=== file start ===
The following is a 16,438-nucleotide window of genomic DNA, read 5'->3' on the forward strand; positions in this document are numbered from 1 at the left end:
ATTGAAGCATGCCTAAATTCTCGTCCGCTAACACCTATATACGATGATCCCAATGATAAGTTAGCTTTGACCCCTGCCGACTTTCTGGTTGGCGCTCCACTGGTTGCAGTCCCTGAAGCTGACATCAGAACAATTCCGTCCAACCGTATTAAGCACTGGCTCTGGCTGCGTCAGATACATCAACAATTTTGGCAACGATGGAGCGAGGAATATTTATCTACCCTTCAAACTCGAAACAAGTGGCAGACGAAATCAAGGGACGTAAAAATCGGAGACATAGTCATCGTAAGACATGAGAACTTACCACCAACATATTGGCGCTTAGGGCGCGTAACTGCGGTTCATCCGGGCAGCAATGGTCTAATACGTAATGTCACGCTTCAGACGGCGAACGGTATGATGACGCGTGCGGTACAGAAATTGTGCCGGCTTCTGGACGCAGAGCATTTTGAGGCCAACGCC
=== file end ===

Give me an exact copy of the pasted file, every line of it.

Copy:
The following is a 16,438-nucleotide window of genomic DNA, read 5'->3' on the forward strand; positions in this document are numbered from 1 at the left end:
ATTGAAGCATGCCTAAATTCTCGTCCGCTAACACCTATATACGATGATCCCAATGATAAGTTAGCTTTGACCCCTGCCGACTTTCTGGTTGGCGCTCCACTGGTTGCAGTCCCTGAAGCTGACATCAGAACAATTCCGTCCAACCGTATTAAGCACTGGCTCTGGCTGCGTCAGATACATCAACAATTTTGGCAACGATGGAGCGAGGAATATTTATCTACCCTTCAAACTCGAAACAAGTGGCAGACGAAATCAAGGGACGTAAAAATCGGAGACATAGTCATCGTAAGACATGAGAACTTACCACCAACATATTGGCGCTTAGGGCGCGTAACTGCGGTTCATCCGGGCAGCAATGGTCTAATACGTAATGTCACGCTTCAGACGGCGAACGGTATGATGACGCGTGCGGTACAGAAATTGTGCCGGCTTCTGGACGCAGAGCATTTTGAGGCCAACGCC